Posted by: rcottrill | August 29, 2016

My Wonderful Lord

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Words: Haldor Lillenas (b. Nov. 19, 1885; d. Aug. 18, 1959)
Music: Haldor Lillenas

Links:
Wordwise Hymns (Haldor Lillenas)
The Cyber Hymnal (Haldor Lillenas)
Hymnary.org

Note: Mr. Lillenas came from Norway to America as a child, and the family settled in South Dakota, later moving to Oregon. He studied music and wrote hundreds of hymns, including the rousing song Wonderful Grace of Jesus. In 1924 he founded the Lillenas Music Company to publish Christian music, serving as an editor there until his retirement in 1950.

There is a clause in the third line of the refrain of this song that has always concerned me: “I bow at Thy shrine, my Saviour divine.” Oh? His “shrine”? And where is that? The verb form of the word is enshrine. To enshrine means to enclose in a shrine (usually a building). It is done with relics, the bones and belongings of dead saints which are put in shrines, so people who believe in venerating them, and praying to them (though I do not), can go there and do so.

It makes no sense to talk of putting the Lord Jesus in a shrine, or bowing at some shrine of His. First, He is not dead. His tomb is empty. He is now seated on a royal throne, at the right hand of the Father in heaven (Rom. 8:34; Heb. 1:1-3), there to be our Intercessor (Heb. 7:25) and Advocate (I Jn. 2:1).

Second, He has promised that His spiritual presence will be with us always (Matt. 28:20). Whatever we make of Lillenas’s experience described below, whether it had a supernatural element, or was simply faith’s awareness of the reality of Christ’s presence, the author clearly believes in this. If you use the song, I recommend that you change the line to: “I know Thou art mine,” as I have done below.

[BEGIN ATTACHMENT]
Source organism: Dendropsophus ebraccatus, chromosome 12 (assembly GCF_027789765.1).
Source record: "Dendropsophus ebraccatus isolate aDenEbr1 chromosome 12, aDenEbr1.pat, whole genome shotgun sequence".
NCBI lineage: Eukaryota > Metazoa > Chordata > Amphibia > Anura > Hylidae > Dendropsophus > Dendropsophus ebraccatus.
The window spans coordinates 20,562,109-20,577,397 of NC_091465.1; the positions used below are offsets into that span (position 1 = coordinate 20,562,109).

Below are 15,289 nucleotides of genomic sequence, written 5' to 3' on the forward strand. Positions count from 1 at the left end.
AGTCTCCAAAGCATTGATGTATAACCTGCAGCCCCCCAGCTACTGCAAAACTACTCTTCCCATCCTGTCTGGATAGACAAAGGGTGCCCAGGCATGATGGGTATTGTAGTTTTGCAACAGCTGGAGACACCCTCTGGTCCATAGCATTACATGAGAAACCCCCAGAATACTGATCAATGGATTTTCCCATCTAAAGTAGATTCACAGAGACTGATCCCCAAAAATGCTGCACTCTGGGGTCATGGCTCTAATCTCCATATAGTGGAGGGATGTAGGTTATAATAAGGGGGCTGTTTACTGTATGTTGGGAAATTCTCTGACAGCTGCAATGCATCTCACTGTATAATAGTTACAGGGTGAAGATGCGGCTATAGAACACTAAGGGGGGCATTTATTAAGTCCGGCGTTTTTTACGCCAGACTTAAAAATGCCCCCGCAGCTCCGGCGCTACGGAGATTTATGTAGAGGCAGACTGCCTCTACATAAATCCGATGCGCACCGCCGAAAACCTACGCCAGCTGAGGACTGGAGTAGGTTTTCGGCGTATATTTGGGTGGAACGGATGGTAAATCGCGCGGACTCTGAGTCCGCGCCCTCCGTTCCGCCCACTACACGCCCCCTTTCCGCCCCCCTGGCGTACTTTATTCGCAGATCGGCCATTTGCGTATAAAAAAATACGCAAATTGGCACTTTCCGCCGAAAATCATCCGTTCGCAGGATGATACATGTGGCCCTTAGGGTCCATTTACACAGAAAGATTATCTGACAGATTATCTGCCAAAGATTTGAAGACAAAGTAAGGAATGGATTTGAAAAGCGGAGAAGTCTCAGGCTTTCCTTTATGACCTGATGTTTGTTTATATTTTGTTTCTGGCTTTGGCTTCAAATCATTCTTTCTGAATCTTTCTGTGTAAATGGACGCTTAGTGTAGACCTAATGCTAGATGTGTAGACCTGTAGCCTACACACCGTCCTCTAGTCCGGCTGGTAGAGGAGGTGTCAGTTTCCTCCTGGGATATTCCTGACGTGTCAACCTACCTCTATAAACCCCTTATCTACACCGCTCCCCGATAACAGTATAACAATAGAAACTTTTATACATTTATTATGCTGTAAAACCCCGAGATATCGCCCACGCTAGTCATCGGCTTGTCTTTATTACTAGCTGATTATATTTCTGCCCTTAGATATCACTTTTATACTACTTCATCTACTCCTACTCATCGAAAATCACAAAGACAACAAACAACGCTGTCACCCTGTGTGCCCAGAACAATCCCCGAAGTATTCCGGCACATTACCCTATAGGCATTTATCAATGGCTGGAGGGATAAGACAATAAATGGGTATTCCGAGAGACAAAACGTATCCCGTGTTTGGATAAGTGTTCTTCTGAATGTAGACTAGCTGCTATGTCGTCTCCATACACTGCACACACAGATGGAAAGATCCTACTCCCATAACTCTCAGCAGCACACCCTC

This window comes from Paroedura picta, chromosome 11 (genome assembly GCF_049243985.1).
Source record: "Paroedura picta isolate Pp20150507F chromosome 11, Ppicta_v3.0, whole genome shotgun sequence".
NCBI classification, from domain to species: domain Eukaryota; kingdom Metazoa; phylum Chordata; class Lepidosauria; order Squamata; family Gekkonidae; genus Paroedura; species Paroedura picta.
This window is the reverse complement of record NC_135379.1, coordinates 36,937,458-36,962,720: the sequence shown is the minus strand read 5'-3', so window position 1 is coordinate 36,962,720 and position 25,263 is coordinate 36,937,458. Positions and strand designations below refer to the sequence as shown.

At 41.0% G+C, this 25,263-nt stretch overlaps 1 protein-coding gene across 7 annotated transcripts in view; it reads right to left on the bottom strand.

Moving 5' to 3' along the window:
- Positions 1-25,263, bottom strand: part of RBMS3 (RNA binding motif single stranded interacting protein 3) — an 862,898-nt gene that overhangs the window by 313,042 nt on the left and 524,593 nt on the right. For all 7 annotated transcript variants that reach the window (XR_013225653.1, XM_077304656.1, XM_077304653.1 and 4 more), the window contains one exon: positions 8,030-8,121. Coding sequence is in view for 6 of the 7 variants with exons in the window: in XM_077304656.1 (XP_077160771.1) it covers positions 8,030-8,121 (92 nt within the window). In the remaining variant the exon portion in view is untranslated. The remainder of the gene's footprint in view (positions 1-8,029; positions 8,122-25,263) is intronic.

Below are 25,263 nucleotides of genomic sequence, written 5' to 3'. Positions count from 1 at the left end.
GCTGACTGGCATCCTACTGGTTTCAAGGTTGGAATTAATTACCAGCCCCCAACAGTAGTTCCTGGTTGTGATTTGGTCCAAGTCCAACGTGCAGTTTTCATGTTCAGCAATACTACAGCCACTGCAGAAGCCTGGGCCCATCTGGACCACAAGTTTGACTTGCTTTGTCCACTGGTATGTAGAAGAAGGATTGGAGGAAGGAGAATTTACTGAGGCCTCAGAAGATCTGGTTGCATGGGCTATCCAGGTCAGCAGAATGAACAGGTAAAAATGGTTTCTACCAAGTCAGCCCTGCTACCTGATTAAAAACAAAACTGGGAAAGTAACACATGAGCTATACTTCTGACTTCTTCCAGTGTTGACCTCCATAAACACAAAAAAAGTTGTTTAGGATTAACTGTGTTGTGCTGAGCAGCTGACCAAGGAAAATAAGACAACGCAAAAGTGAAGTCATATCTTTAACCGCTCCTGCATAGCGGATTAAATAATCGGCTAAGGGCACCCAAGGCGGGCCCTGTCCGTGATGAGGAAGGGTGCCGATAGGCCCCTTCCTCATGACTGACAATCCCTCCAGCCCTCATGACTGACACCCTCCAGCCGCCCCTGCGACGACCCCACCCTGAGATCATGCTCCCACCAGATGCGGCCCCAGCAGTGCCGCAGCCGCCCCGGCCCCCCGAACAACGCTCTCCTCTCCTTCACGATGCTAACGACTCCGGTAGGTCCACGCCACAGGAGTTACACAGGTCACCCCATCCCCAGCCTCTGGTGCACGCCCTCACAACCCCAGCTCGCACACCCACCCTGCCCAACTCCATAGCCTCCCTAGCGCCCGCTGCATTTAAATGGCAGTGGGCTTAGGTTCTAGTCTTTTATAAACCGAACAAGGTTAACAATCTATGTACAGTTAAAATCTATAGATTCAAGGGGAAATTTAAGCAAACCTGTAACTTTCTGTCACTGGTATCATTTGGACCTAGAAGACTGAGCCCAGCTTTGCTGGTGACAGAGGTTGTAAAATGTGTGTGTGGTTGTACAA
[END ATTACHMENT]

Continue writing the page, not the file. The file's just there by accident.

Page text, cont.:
Successful people usually get that way because of their dedication and sustained effort. Inventor Thomas Edison famously said, “Genius is one percent inspiration, ninety-nine percent perspiration.” Many others have expressed similar sentiments. Opera star Beverly Sills said, “There are no shortcuts to any place worth going.” And football coach Vince Lombardi said, “A dictionary is the only place that success comes before work.”

To be dedicated is to be wholly committed to something or someone. Inventors, athletes, musicians, and more, dedicate themselves to do what it takes to achieve excellence in their chosen profession. Doctors and teachers dedicate themselves to their work in serving others. And we’ve often admired the commitment and dedication of the police and fire fighters who lay their lives on the line every day.

But it’s not only people that can be dedicated. We dedicate national parks to be places where wildlife is protected. We build cenotaphs and raise monuments to honour the military, and lives that are lost in the cause of freedom. Churches are dedicated too, to be places where people can come to worship and serve the Lord. And, when we present our offerings there, we are dedicating the money to be used in ways that honour God and help others.

When it comes to the Christian faith, the highest calling anyone can commit to is a dedication of his or her life to the Lord. The Bible expresses it this way: “I beseech you [urge you] therefore, brethren, by the mercies of God [because of all the Lord has done for you], that you present your bodies a living sacrifice, holy, acceptable to God, which is your reasonable service” (Rom. 12:1).

On Jewish altars of old, animal sacrifices were slain. But this is a call to the living, to do their living in obedience to God, and in the fulfilment of His purposes. It involves a lifelong commitment of our bodies (and all we do in them and through them) to His service. It’s a dedication of our time, talents and treasures to Him forever.